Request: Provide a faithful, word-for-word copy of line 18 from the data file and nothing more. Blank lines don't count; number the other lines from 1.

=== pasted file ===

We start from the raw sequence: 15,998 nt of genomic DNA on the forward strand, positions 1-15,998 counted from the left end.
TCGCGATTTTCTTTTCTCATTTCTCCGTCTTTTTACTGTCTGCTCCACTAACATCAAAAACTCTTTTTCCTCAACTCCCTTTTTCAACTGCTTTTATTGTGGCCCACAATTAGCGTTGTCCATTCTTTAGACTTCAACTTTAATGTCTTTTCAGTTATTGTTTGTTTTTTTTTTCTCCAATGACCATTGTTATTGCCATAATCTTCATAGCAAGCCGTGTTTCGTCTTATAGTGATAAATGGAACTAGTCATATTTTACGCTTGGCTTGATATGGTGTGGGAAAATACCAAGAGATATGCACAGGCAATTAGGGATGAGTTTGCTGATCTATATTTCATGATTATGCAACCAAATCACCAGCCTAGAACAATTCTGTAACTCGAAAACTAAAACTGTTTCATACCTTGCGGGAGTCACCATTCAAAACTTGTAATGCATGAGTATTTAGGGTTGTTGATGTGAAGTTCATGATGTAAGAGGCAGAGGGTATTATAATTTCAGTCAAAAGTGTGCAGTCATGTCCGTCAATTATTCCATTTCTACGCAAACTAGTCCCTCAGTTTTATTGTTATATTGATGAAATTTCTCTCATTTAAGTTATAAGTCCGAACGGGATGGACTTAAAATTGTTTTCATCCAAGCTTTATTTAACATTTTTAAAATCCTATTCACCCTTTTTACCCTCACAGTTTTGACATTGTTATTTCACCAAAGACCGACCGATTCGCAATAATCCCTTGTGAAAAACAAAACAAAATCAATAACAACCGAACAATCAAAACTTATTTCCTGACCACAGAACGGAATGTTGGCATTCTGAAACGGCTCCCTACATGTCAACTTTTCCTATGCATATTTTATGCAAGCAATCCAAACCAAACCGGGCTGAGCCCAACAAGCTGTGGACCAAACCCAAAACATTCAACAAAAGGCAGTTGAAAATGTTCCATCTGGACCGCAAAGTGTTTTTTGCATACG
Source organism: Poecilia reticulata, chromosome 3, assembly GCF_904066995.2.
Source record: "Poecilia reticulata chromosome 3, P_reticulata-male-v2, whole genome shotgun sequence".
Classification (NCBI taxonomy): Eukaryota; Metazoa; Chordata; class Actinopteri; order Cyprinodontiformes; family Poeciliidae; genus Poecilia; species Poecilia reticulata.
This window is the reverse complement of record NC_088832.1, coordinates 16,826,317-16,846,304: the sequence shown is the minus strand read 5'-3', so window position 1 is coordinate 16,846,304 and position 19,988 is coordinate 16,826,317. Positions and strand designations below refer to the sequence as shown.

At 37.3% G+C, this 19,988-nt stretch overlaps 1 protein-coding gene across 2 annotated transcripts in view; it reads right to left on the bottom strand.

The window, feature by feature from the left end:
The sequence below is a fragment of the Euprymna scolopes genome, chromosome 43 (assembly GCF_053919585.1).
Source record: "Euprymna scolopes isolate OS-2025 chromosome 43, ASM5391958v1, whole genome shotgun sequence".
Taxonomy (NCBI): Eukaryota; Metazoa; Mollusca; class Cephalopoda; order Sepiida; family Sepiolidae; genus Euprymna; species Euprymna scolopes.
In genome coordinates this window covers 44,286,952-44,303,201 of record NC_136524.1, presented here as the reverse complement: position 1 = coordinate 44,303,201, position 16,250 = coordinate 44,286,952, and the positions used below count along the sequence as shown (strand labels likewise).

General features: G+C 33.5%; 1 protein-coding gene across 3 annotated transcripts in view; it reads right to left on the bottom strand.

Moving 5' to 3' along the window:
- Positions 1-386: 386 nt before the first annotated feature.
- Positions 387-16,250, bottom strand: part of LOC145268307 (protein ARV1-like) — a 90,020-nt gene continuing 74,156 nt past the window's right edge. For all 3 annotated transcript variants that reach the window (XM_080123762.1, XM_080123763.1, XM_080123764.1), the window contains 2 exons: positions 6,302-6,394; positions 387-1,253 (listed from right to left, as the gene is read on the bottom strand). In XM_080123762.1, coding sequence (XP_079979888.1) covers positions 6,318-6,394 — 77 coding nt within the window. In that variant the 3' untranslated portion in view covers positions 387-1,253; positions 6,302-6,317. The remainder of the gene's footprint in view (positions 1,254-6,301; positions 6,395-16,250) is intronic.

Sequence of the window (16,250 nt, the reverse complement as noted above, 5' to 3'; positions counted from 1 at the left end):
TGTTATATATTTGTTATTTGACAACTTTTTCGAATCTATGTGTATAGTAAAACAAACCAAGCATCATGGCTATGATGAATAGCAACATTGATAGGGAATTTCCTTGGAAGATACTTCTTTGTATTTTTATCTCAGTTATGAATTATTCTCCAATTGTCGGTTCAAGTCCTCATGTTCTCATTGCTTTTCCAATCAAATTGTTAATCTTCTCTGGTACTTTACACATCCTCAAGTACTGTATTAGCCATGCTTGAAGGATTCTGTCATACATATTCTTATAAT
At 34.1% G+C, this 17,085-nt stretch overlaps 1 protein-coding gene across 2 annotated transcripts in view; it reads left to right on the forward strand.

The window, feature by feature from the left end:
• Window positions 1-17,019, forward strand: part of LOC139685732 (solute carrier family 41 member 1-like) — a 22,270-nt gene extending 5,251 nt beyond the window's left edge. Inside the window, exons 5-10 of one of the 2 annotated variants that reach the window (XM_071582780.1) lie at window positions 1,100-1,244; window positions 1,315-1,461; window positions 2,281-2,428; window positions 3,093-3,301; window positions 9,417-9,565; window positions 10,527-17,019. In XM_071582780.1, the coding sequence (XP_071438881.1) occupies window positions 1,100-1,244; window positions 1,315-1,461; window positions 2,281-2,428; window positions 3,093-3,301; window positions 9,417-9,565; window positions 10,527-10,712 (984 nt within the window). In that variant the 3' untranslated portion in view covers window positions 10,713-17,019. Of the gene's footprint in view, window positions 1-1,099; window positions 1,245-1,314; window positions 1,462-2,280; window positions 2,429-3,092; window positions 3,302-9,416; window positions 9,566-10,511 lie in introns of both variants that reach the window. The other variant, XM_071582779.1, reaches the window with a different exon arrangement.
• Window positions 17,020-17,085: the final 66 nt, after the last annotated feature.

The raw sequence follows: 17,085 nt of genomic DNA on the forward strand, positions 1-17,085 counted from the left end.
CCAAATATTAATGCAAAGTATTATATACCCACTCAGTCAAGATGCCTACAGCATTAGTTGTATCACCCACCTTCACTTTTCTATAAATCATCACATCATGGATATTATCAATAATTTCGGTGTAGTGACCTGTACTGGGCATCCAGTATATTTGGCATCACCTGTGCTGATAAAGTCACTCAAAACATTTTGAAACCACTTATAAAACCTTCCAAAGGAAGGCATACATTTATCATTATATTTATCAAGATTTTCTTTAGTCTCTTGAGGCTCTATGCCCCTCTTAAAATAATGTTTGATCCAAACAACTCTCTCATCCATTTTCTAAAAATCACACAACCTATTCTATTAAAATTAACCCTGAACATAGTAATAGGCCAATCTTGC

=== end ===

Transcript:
TGTTATATATTTGTTATTTGACAACTTTTTCGAATCTATGTGTATAGTAAAACAAACCAAGCATCATGGCTATGATGAATAGCAACATTGATAGGGAATTTCCTTGGAAGATACTTCTTTGTATTTTTATCTCAGTTATGAATTATTCTCCAATTGTCGGTTCAAGTCCTCATGTTCTCATTGCTTTTCCAATCAAATTGTTAATCTTCTCTGGTACTTTACACATCCTCAAGTACTGTATTAGCCATGCTTGAAGGATTCTGTCATACATATTCTTATAAT